In Voss of Norway ASA v OHIM [2013] T-178/11, the EU General Court upheld a decision by the Office of Harmonization for the Internal Market (OHIM) Board of Appeal finding that a three-dimensional Community trade mark for a bottle was registered invalidly, because it was devoid of distinctive character.


Voss is a brand of Norwegian premium bottled water, sold in a cylindrical glass bottle with a silver cap of the same diameter as the bottle, for which Voss obtained a three-dimensional Community Trade Mark (CTM) registration covering alcoholic and non-alcoholic drinks (including water) in 2004. In 2008, Nordic Spirit AB, which markets vodka in a similar cylindrical glass bottle with a silver cap of the same diameter as the bottle, contested the validity of the mark under Article 7(1)(b) of CTM Regulation 207/2009/EC. OHIM’s Cancellation Division rejected the invalidity action, holding that the shape of the mark was uncommon and diverged significantly from existing bottles in the beverages market and could therefore function as a trade mark.

The decision was annulled by the First Board of Appeal, which considered that beverages are always sold in bottles, cans or other forms of packaging that are marked with "a label or a verbal or graphic sign", and consumers would first look at the label in order to identify the origin of the product. The Board of Appeal also considered the mark to be similar to beverage bottles already on the market. Voss applied to the General Court to annul the Board of Appeal’s decision.


The General Court agreed with the Board of Appeal that the shape of Voss’ bottle could not be regarded as departing significantly from the norms and customs of the beverages sector. The vast majority of bottles available on the market have cylindrical sections so the average consumer would naturally expect beverage bottles to have that shape. While the diameter of the non-transparent cap was "somewhat original", it could not be considered to depart significantly from the norms and customs of the sector, as it was well known that many bottles are closed with a cap made from a colour different to the body of the bottle. Voss therefore needed to provide evidence (such as the way in which various features are combined) that the composite mark, taken as a whole, was greater than the sum of its parts. In the General Court’s opinion, no such evidence existed. There was nothing in the component parts of the composite mark that gave it distinctive character.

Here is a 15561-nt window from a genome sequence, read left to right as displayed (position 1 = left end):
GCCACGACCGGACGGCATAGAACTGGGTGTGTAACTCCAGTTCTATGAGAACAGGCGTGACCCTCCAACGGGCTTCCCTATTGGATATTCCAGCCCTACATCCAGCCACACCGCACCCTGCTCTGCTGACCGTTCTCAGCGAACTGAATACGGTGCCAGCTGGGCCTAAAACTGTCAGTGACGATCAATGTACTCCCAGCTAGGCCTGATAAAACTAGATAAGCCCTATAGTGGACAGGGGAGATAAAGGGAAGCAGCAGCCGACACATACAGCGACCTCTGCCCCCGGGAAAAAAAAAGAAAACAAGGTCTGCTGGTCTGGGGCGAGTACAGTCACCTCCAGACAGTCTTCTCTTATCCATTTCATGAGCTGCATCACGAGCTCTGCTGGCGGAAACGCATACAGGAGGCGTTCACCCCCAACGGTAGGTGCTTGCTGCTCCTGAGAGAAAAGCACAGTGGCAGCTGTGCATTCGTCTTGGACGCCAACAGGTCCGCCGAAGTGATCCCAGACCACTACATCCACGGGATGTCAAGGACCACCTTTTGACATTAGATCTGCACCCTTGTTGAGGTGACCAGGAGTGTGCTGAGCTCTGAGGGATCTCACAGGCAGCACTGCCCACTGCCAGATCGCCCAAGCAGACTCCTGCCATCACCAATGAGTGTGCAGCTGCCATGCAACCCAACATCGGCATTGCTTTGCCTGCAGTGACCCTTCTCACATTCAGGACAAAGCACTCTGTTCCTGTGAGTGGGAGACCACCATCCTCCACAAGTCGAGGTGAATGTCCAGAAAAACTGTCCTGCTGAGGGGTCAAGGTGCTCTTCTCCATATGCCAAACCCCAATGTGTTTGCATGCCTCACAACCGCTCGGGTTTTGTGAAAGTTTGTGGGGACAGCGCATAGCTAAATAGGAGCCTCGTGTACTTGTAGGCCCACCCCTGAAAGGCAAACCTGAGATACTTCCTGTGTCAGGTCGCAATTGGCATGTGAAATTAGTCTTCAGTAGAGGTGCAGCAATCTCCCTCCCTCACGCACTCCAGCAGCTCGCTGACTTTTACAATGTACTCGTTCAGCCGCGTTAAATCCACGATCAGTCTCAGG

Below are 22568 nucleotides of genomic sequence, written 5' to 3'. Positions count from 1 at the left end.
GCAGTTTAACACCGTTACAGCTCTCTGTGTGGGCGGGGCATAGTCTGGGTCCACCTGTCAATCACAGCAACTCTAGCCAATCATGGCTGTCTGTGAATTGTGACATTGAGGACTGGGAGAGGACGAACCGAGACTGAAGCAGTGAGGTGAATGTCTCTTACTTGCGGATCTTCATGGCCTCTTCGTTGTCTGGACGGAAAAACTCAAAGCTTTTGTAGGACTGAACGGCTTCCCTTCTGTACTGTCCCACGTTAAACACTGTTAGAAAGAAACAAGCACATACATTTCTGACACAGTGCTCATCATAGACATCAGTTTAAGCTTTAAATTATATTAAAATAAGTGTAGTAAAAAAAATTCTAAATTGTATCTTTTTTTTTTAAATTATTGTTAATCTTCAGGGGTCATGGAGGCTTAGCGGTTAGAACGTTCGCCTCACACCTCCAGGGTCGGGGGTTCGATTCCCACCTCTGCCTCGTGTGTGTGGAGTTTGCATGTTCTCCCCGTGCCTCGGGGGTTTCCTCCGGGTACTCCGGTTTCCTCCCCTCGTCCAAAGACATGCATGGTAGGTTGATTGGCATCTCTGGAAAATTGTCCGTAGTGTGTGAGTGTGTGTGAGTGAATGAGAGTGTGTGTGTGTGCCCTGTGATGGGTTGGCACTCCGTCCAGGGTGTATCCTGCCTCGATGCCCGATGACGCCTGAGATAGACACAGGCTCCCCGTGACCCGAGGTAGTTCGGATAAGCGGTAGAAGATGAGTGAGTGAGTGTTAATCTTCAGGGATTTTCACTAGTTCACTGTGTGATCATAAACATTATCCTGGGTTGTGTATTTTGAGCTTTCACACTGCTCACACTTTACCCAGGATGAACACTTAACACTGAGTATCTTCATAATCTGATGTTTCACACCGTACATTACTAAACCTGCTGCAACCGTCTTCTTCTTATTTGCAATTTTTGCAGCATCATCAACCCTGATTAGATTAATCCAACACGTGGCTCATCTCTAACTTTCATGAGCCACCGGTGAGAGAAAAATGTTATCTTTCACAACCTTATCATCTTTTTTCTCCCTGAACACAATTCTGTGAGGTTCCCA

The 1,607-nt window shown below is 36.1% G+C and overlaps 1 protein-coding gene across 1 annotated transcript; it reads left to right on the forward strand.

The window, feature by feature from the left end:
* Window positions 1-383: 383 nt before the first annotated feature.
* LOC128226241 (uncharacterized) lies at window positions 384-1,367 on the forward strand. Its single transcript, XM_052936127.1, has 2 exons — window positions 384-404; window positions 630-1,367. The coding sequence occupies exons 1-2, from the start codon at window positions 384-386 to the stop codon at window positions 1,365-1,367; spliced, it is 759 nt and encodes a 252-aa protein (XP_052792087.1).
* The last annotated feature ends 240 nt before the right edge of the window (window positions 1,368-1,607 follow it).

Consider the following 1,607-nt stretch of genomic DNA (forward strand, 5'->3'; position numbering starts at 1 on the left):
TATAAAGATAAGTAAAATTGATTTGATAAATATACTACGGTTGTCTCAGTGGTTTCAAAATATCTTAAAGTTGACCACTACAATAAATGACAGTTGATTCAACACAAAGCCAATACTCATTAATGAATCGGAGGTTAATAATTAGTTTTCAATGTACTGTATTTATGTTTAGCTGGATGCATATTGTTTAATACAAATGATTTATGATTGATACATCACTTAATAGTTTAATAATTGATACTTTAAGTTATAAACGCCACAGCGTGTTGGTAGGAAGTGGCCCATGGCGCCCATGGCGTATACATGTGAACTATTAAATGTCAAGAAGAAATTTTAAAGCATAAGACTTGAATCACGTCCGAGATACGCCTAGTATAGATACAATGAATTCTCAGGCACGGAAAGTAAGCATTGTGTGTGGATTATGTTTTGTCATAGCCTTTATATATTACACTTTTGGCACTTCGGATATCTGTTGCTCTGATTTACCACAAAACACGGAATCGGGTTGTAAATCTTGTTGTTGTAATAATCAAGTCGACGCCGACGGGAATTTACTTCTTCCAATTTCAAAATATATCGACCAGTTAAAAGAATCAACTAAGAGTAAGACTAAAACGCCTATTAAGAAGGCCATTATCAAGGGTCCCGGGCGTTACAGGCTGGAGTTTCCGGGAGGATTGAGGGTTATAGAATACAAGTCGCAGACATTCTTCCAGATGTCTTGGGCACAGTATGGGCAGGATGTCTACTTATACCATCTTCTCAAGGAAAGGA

Voss’ submission that there was nothing to prevent a container that always displays a sign from being identified per se as an indicator of commercial origin was also rejected. The Board of Appeal had not based its assessment of the distinctiveness of Voss’ mark on the marking on the bottle or on the display of the sign "Voss" on the bottle.

The General Court concluded consequently that the Board of Appeal was correct in finding that the mark was devoid of distinctive character and merely a variant of a packaging shape used frequently in the beverage sector.


Although the General Court noted that Voss’ bottle was somewhat original, it stated clearly that even where a bottle was one of a kind, this did not by itself mean that it departed sufficiently from the norms and customs of the sector to confer on it the requisite distinctive character. Consumers would normally look at the label rather than the container to determine trade origin. The Court’s decision suggests that a new bottle shape would need to be drastically different in the relevant field for it to be capable of attracting registered trade mark protection without depicting at least elements of the label in the representation of the mark applied for.